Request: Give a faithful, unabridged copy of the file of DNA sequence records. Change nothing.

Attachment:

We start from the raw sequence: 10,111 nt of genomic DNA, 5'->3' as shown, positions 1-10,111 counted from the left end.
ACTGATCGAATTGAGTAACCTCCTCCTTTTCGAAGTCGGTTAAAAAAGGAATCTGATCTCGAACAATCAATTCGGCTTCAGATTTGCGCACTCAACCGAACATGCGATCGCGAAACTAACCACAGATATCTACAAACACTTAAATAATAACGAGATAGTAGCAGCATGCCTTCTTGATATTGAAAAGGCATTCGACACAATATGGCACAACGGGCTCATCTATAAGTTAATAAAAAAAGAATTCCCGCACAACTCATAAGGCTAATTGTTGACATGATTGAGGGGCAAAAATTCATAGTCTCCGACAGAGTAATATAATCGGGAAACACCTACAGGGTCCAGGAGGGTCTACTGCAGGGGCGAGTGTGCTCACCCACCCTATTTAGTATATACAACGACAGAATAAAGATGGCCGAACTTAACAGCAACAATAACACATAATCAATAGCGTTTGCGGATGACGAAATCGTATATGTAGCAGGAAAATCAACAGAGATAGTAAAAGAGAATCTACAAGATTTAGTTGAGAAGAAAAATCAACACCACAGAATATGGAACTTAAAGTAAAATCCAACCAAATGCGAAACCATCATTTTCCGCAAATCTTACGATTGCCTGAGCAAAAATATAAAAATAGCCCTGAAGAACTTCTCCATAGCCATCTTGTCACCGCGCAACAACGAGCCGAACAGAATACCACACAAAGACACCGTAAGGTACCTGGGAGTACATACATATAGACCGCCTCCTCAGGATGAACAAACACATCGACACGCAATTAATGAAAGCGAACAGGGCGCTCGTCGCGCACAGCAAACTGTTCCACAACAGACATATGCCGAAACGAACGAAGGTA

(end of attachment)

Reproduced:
We start from the raw sequence: 10,111 nt of genomic DNA, 5'->3' as shown, positions 1-10,111 counted from the left end.
ACTGATCGAATTGAGTAACCTCCTCCTTTTCGAAGTCGGTTAAAAAAGGAATCTGATCTCGAACAATCAATTCGGCTTCAGATTTGCGCACTCAACCGAACATGCGATCGCGAAACTAACCACAGATATCTACAAACACTTAAATAATAACGAGATAGTAGCAGCATGCCTTCTTGATATTGAAAAGGCATTCGACACAATATGGCACAACGGGCTCATCTATAAGTTAATAAAAAAAGAATTCCCGCACAACTCATAAGGCTAATTGTTGACATGATTGAGGGGCAAAAATTCATAGTCTCCGACAGAGTAATATAATCGGGAAACACCTACAGGGTCCAGGAGGGTCTACTGCAGGGGCGAGTGTGCTCACCCACCCTATTTAGTATATACAACGACAGAATAAAGATGGCCGAACTTAACAGCAACAATAACACATAATCAATAGCGTTTGCGGATGACGAAATCGTATATGTAGCAGGAAAATCAACAGAGATAGTAAAAGAGAATCTACAAGATTTAGTTGAGAAGAAAAATCAACACCACAGAATATGGAACTTAAAGTAAAATCCAACCAAATGCGAAACCATCATTTTCCGCAAATCTTACGATTGCCTGAGCAAAAATATAAAAATAGCCCTGAAGAACTTCTCCATAGCCATCTTGTCACCGCGCAACAACGAGCCGAACAGAATACCACACAAAGACACCGTAAGGTACCTGGGAGTACATACATATAGACCGCCTCCTCAGGATGAACAAACACATCGACACGCAATTAATGAAAGCGAACAGGGCGCTCGTCGCGCACAGCAAACTGTTCCACAACAGACATATGCCGAAACGAACGAAGGTA